Different types of employment agreements and arrangements
Casual work arrangements
Your rights as a casual worker
If there’s no regular pattern to your work, and there’s no expectation it will continue in the future, you and your employer can agree to a casual employment relationship.
If you’re a casual employee, your employer doesn’t have to offer you any work and you don’t have to accept any offer. If you work for the employer on one occasion, you have no guarantee of being rehired later on.
Being a casual employee affects your employment in other specific areas. For example, casual employees can agree to receive their annual holiday pay on a “pay as you go” basis (see: “When will I be paid if I take annual leave?”).
Identifying whether you’re a casual or permanent worker
If there’s doubt about whether you’re a casual or permanent employee, the key factors in deciding this will be how regular and how continuous the work is. This can be assessed by looking at both of the following:
- Your employment agreement – Does it include terms that are inconsistent with casual employment? For example, it may require you to take work when it’s offered, or stop you from working for other employers, or require you to tell your employer when you’re not available for work.
- The behaviour of the two parties – Has this created a fair and reasonable (“legitimate”) expectation that more work will be offered, or that it will be accepted if it’s offered? For example, if you’ve been working a regular 30-hour week for six months, you might have a legitimate expectation of further work.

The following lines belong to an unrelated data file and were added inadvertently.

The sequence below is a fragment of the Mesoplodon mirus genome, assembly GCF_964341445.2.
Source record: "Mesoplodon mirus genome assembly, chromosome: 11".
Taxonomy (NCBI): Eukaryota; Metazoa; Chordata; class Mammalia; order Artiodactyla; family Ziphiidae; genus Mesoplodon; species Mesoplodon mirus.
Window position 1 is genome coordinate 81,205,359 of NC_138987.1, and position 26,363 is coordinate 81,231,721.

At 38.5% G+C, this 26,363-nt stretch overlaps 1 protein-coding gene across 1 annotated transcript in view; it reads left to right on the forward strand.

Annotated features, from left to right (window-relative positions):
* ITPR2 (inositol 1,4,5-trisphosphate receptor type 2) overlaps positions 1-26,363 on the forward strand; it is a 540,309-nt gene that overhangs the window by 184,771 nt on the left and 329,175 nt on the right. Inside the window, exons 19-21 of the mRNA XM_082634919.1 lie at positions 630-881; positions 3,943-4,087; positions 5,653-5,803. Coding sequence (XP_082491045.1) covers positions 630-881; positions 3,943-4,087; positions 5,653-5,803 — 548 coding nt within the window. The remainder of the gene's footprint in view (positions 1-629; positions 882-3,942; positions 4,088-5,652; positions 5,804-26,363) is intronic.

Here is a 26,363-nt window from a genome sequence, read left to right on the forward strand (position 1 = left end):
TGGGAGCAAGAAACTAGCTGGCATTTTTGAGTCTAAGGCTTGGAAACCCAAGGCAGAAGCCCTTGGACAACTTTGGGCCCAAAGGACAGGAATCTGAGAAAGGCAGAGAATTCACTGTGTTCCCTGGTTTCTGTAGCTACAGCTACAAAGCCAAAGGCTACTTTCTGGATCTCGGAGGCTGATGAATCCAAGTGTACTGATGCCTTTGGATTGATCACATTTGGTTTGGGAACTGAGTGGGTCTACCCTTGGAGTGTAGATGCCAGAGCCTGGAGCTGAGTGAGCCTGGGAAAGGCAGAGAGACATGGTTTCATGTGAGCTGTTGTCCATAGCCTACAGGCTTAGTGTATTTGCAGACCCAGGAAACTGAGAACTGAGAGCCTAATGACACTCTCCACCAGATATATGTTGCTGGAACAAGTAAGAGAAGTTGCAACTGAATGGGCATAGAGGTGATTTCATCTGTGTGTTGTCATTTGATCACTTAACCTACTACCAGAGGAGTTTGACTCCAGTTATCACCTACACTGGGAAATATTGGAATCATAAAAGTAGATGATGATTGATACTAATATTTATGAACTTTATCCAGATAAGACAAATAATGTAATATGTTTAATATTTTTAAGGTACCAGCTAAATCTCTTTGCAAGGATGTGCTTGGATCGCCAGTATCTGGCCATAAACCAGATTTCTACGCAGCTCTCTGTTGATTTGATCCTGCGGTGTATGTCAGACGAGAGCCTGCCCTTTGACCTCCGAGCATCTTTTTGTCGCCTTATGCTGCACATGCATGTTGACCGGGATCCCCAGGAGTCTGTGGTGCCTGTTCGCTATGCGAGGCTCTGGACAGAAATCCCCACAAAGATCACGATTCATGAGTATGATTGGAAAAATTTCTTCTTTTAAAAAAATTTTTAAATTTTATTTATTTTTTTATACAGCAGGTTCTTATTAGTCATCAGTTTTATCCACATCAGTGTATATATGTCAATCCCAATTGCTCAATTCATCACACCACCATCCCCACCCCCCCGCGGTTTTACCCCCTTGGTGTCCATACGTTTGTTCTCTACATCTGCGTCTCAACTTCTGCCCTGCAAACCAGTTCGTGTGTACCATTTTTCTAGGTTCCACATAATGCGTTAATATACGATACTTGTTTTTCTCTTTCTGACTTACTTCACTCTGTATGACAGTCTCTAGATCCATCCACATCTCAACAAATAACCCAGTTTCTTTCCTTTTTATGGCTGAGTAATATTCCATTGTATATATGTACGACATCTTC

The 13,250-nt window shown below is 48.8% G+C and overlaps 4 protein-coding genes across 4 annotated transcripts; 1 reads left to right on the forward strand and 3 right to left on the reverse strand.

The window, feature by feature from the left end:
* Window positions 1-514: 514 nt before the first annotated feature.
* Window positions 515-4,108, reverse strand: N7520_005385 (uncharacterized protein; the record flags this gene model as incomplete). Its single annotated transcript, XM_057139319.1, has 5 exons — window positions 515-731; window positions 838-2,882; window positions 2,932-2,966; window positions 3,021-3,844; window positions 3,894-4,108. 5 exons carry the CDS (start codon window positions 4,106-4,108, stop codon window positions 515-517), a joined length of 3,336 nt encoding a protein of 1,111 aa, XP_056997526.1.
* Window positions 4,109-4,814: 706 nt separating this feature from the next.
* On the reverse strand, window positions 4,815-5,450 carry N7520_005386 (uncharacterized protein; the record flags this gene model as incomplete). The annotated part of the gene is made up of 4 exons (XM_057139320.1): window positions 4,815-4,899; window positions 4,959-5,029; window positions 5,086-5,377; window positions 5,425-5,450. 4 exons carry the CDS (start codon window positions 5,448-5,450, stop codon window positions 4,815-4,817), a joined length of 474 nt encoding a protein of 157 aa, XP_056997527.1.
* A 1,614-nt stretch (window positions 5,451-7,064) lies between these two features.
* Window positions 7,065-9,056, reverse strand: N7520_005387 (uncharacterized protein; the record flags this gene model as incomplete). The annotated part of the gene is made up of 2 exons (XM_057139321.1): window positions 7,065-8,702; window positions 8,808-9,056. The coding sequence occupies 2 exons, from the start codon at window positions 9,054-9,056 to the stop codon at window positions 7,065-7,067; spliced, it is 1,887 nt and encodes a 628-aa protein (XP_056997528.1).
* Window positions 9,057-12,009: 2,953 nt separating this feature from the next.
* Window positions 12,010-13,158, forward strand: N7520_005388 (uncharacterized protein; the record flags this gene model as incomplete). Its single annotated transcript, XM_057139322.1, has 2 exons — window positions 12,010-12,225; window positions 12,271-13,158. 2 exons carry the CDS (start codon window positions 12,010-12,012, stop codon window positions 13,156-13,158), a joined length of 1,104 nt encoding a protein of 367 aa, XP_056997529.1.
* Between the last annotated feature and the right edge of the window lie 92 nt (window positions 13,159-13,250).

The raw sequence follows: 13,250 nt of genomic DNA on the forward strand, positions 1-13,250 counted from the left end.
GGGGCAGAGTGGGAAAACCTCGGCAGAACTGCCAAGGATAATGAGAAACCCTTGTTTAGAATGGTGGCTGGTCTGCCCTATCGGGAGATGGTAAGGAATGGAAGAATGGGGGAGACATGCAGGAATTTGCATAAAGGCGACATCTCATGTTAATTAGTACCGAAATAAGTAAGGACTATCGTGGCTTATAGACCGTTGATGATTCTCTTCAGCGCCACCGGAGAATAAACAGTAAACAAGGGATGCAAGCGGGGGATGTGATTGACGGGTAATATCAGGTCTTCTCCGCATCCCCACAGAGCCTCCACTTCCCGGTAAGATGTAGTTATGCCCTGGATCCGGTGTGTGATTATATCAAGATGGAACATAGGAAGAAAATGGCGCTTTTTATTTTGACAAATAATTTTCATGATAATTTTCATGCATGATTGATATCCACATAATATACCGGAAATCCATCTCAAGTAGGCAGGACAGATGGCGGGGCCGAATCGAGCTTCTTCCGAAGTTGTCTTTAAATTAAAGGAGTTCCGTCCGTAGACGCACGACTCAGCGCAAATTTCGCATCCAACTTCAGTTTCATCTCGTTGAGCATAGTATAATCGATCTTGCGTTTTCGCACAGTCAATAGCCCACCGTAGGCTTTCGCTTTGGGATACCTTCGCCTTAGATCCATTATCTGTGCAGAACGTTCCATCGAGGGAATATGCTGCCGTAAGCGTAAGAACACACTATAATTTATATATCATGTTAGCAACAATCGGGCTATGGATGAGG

Whether you’re a casual employee or permanent employee will depend on what is actually happening in your employment relationship, just the words that you and your employer have used to describe it. If your work is regular and ongoing, it is more likely that you’re a permanent employee.
If your employer calls you a “casual” employee but you’re wondering if you might really be a permanent employee, you can get advice from your union or local Community Law Centre.
Note: If you’re a casual employee and you’ve accepted an offer of work, an employment relationship now exists. This means your boss can’t just cancel the shift last minute, and you have the same rights as other employees around pay and breaks for that shift. But, your employer doesn’t have to keep giving you shifts if they don’t want to, because the employment relationship is still casual.